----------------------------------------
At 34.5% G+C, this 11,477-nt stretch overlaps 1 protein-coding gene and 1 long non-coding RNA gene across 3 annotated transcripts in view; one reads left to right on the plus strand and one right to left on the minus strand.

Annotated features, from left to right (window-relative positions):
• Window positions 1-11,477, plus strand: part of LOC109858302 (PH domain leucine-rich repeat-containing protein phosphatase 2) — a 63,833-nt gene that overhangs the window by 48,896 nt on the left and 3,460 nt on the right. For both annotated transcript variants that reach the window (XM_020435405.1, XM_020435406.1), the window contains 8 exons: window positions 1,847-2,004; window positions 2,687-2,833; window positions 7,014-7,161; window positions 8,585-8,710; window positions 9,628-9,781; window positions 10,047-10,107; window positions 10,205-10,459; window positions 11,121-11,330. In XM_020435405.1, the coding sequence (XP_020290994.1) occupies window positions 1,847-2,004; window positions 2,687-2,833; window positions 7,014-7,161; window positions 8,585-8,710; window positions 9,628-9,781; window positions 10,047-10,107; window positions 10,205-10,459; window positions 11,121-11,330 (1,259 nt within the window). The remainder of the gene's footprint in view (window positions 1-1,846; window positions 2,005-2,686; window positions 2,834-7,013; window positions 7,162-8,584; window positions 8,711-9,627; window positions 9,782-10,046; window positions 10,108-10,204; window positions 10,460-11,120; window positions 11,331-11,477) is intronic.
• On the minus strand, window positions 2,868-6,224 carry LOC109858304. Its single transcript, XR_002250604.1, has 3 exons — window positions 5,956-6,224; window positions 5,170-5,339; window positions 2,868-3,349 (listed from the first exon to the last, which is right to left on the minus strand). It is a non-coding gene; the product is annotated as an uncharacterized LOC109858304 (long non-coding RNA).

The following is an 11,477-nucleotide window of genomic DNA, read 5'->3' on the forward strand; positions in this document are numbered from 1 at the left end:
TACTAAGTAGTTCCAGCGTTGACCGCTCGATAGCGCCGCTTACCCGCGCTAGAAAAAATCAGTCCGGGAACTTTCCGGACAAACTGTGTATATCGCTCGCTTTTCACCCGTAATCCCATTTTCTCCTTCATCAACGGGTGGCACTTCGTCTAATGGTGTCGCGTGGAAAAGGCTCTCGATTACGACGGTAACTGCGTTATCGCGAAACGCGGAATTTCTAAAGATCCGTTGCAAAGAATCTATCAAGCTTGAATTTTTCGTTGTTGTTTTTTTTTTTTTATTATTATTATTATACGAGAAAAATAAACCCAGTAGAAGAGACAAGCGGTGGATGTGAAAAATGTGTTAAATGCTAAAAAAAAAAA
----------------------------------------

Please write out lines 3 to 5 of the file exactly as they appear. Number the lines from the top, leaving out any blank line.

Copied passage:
• Window positions 1-11,477, plus strand: part of LOC109858302 (PH domain leucine-rich repeat-containing protein phosphatase 2) — a 63,833-nt gene that overhangs the window by 48,896 nt on the left and 3,460 nt on the right. For both annotated transcript variants that reach the window (XM_020435405.1, XM_020435406.1), the window contains 8 exons: window positions 1,847-2,004; window positions 2,687-2,833; window positions 7,014-7,161; window positions 8,585-8,710; window positions 9,628-9,781; window positions 10,047-10,107; window positions 10,205-10,459; window positions 11,121-11,330. In XM_020435405.1, the coding sequence (XP_020290994.1) occupies window positions 1,847-2,004; window positions 2,687-2,833; window positions 7,014-7,161; window positions 8,585-8,710; window positions 9,628-9,781; window positions 10,047-10,107; window positions 10,205-10,459; window positions 11,121-11,330 (1,259 nt within the window). The remainder of the gene's footprint in view (window positions 1-1,846; window positions 2,005-2,686; window positions 2,834-7,013; window positions 7,162-8,584; window positions 8,711-9,627; window positions 9,782-10,046; window positions 10,108-10,204; window positions 10,460-11,120; window positions 11,331-11,477) is intronic.
• On the minus strand, window positions 2,868-6,224 carry LOC109858304. Its single transcript, XR_002250604.1, has 3 exons — window positions 5,956-6,224; window positions 5,170-5,339; window positions 2,868-3,349 (listed from the first exon to the last, which is right to left on the minus strand). It is a non-coding gene; the product is annotated as an uncharacterized LOC109858304 (long non-coding RNA).

The following is an 11,477-nucleotide window of genomic DNA, read 5'->3' on the forward strand; positions in this document are numbered from 1 at the left end: